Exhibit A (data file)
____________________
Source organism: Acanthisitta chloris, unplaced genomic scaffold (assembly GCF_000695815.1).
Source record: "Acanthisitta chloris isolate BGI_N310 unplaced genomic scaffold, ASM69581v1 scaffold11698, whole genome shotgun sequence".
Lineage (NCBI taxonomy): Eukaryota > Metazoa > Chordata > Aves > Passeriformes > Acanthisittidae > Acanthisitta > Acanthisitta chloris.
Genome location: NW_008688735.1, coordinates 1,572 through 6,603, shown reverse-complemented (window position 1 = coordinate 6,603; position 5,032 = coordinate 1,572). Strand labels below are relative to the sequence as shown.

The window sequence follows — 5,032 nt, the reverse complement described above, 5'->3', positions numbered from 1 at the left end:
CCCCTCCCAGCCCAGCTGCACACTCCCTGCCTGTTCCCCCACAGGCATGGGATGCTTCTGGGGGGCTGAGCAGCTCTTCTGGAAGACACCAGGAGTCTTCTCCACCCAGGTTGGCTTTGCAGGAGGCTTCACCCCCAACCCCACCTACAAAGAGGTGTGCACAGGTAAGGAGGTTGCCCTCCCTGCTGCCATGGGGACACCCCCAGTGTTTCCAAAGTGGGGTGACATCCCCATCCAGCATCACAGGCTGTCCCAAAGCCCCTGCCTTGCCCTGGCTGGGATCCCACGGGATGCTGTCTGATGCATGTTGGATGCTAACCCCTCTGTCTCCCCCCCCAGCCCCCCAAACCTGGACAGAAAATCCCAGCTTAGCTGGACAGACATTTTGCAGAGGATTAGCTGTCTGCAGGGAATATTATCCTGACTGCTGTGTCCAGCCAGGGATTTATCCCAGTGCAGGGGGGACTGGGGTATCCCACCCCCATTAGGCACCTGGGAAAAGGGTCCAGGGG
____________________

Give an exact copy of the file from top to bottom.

Source organism: Acanthisitta chloris, unplaced genomic scaffold (assembly GCF_000695815.1).
Source record: "Acanthisitta chloris isolate BGI_N310 unplaced genomic scaffold, ASM69581v1 scaffold11698, whole genome shotgun sequence".
Lineage (NCBI taxonomy): Eukaryota > Metazoa > Chordata > Aves > Passeriformes > Acanthisittidae > Acanthisitta > Acanthisitta chloris.
Genome location: NW_008688735.1, coordinates 1,572 through 6,603, shown reverse-complemented (window position 1 = coordinate 6,603; position 5,032 = coordinate 1,572). Strand labels below are relative to the sequence as shown.

The window sequence follows — 5,032 nt, the reverse complement described above, 5'->3', positions numbered from 1 at the left end:
CCCCTCCCAGCCCAGCTGCACACTCCCTGCCTGTTCCCCCACAGGCATGGGATGCTTCTGGGGGGCTGAGCAGCTCTTCTGGAAGACACCAGGAGTCTTCTCCACCCAGGTTGGCTTTGCAGGAGGCTTCACCCCCAACCCCACCTACAAAGAGGTGTGCACAGGTAAGGAGGTTGCCCTCCCTGCTGCCATGGGGACACCCCCAGTGTTTCCAAAGTGGGGTGACATCCCCATCCAGCATCACAGGCTGTCCCAAAGCCCCTGCCTTGCCCTGGCTGGGATCCCACGGGATGCTGTCTGATGCATGTTGGATGCTAACCCCTCTGTCTCCCCCCCCAGCCCCCCAAACCTGGACAGAAAATCCCAGCTTAGCTGGACAGACATTTTGCAGAGGATTAGCTGTCTGCAGGGAATATTATCCTGACTGCTGTGTCCAGCCAGGGATTTATCCCAGTGCAGGGGGGACTGGGGTATCCCACCCCCATTAGGCACCTGGGAAAAGGGTCCAGGGG